Because they have clients who are willing to pay that much. Plain and simple.
> What does the client get that they wouldn't with a single developer?
Some companies are bad at finding and retaining talent. This includes contractors. They also might not know how to manage a project. For a lot of companies, they need something done, but this simply isn't their area of expertise. Some single developers can manage their own projects, but sometimes they need more than just a single developer. The workload may be much higher than what a single person could manage, and hiring 3 individual developers can be much less efficient than hiring a team of 3 developers who already work well together. Perhaps they need a designer as well, or they're looking for a project manager who is really good at communicating business needs with them.
The number you threw out doesn't seem unreasonable though.
I'm just trying to understand what is needed to get ahead of the game :)
I charge per month, but it would be about 40€ an hour.
A friend of mine took 80€ a hour but they only took like 20-30h a month.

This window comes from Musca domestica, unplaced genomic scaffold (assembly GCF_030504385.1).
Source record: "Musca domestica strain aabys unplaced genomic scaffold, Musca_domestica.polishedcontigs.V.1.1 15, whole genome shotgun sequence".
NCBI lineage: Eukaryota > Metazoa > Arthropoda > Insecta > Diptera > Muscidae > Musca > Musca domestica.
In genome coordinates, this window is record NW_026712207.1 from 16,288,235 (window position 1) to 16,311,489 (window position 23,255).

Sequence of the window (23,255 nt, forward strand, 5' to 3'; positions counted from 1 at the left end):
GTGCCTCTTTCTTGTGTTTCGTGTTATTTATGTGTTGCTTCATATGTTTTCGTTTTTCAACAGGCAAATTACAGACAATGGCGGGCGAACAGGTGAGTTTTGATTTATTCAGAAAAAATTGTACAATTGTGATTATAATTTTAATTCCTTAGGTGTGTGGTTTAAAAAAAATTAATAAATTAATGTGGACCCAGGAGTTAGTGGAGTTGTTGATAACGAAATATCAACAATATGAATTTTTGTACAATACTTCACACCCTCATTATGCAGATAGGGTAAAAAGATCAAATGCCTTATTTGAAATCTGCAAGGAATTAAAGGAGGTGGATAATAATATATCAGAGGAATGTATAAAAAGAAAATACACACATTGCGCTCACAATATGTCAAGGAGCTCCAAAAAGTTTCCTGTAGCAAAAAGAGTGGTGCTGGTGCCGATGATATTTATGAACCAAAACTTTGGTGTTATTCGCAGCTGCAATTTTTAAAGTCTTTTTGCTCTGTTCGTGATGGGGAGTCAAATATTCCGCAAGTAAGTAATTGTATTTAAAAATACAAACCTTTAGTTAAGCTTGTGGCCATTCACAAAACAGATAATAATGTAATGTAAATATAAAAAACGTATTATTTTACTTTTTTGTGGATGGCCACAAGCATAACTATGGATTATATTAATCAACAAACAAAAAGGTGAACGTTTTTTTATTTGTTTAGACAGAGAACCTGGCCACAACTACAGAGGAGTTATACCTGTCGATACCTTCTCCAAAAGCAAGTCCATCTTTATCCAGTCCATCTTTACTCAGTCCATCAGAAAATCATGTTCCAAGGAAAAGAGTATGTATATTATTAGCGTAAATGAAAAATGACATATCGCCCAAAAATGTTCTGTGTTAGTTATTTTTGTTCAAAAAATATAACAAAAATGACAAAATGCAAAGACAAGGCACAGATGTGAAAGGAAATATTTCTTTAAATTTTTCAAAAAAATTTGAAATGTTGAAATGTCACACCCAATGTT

I charged per month, got paid below 80€/h but ended up with much more than him.
But well, here are some people on HN who charge per hour AND get more absolute... so it's probably also a bit of luck?
I am making quadruple the amount my peers are making in Eastern Europe while working less hours and remotely.
Most clients I get is through networks such as Toptal, which I would wholeheartedly recommend. I'm also a member of Gigster, which I can't quite recommend at the moment, and there is CodeControl and Povio labs which I would also recommend.
I think the best approach is to sign up for a number of these networks. It will definitely kickstart your freelance career and will help you have a constant stream of potential projects and offers.